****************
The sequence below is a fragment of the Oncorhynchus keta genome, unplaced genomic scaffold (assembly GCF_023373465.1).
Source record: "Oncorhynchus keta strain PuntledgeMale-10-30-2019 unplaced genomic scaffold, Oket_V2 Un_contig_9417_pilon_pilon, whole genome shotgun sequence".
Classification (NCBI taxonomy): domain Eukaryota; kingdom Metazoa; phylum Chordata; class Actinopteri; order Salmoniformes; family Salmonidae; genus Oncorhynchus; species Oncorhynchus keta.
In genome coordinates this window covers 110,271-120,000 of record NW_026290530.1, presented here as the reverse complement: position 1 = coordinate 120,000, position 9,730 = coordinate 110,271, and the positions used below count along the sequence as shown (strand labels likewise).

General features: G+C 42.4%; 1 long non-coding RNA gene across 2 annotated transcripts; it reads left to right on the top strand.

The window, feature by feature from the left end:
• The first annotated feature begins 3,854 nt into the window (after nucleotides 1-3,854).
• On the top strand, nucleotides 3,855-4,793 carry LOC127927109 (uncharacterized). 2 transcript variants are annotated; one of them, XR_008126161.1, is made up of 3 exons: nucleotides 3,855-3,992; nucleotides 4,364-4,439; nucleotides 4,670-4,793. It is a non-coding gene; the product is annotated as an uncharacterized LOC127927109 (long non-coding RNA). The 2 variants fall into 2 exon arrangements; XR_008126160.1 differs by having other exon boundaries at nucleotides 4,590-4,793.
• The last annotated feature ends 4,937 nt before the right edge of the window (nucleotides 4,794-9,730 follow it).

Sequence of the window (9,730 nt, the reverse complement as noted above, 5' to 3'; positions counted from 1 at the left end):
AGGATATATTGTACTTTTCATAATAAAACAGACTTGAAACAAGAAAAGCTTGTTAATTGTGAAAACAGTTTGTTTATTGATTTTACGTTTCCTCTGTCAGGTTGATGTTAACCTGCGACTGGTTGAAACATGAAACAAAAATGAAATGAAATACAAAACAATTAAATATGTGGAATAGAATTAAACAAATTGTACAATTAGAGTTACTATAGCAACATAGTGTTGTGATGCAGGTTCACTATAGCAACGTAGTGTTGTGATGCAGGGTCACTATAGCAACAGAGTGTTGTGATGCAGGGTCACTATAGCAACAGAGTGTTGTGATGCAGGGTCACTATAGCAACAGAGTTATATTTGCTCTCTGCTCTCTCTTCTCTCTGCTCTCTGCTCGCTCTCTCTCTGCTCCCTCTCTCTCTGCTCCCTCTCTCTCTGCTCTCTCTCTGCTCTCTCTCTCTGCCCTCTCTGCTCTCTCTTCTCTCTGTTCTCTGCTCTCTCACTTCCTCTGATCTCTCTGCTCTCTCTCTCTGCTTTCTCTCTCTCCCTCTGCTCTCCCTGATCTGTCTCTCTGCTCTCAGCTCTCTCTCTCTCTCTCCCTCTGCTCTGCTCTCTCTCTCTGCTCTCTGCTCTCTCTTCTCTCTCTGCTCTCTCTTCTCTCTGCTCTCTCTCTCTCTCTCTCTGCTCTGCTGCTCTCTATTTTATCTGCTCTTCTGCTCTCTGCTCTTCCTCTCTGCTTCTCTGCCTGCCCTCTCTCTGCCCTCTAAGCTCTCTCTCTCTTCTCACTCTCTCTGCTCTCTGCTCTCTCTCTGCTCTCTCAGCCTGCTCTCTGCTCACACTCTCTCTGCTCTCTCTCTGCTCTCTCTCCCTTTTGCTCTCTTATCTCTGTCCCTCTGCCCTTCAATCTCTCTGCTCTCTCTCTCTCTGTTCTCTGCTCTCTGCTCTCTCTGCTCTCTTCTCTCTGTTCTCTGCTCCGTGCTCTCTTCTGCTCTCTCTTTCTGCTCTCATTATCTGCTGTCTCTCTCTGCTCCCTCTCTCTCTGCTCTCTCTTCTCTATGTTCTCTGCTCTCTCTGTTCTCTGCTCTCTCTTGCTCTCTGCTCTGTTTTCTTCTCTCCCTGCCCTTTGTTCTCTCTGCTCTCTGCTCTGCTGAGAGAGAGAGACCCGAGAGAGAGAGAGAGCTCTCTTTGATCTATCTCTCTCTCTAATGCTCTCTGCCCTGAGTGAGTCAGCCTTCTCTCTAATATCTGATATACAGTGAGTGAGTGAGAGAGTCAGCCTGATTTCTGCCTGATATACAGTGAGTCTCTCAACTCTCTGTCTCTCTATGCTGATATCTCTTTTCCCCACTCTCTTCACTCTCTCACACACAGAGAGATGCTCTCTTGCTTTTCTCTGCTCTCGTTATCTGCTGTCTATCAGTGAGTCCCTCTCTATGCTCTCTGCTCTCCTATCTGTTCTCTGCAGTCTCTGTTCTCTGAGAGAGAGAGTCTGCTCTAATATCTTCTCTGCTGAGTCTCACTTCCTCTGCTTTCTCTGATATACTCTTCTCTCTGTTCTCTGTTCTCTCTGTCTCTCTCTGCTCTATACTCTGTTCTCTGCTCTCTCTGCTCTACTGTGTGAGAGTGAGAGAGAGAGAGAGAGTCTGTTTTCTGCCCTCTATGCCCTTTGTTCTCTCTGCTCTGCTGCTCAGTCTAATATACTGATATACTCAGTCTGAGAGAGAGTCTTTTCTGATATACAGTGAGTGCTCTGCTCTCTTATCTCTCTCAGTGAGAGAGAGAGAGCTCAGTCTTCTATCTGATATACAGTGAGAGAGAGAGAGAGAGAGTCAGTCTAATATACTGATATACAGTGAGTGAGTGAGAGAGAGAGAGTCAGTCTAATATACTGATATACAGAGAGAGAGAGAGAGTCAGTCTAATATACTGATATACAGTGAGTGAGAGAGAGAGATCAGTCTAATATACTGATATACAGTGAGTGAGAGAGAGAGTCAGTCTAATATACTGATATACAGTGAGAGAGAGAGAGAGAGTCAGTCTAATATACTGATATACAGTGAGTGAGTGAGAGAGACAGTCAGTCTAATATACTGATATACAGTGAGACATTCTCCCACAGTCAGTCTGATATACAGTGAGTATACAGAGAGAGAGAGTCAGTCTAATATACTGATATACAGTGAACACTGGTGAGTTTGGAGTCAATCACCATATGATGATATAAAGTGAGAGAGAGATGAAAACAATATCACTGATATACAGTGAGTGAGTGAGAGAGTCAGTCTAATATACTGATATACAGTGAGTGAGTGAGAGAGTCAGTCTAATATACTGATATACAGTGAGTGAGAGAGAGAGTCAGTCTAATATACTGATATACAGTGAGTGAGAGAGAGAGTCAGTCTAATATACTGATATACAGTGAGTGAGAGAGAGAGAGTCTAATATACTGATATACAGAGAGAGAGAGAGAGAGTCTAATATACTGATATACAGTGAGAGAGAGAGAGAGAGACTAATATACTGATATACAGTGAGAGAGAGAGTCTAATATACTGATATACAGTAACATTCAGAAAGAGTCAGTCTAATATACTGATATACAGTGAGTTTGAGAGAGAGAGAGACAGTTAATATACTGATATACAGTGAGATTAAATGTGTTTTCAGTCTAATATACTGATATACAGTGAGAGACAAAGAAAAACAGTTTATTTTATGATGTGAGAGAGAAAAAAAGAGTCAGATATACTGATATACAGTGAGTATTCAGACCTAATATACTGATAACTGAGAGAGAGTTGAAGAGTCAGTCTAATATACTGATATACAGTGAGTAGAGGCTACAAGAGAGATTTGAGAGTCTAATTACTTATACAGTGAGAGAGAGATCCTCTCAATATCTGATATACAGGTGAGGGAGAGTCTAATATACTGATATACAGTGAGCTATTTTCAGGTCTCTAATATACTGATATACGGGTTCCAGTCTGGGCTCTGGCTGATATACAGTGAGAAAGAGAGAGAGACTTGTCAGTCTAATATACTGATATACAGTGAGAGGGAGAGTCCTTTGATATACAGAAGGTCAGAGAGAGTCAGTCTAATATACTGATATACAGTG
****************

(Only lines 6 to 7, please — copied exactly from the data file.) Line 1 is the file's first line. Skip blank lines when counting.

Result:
The window, feature by feature from the left end:
• The first annotated feature begins 3,854 nt into the window (after nucleotides 1-3,854).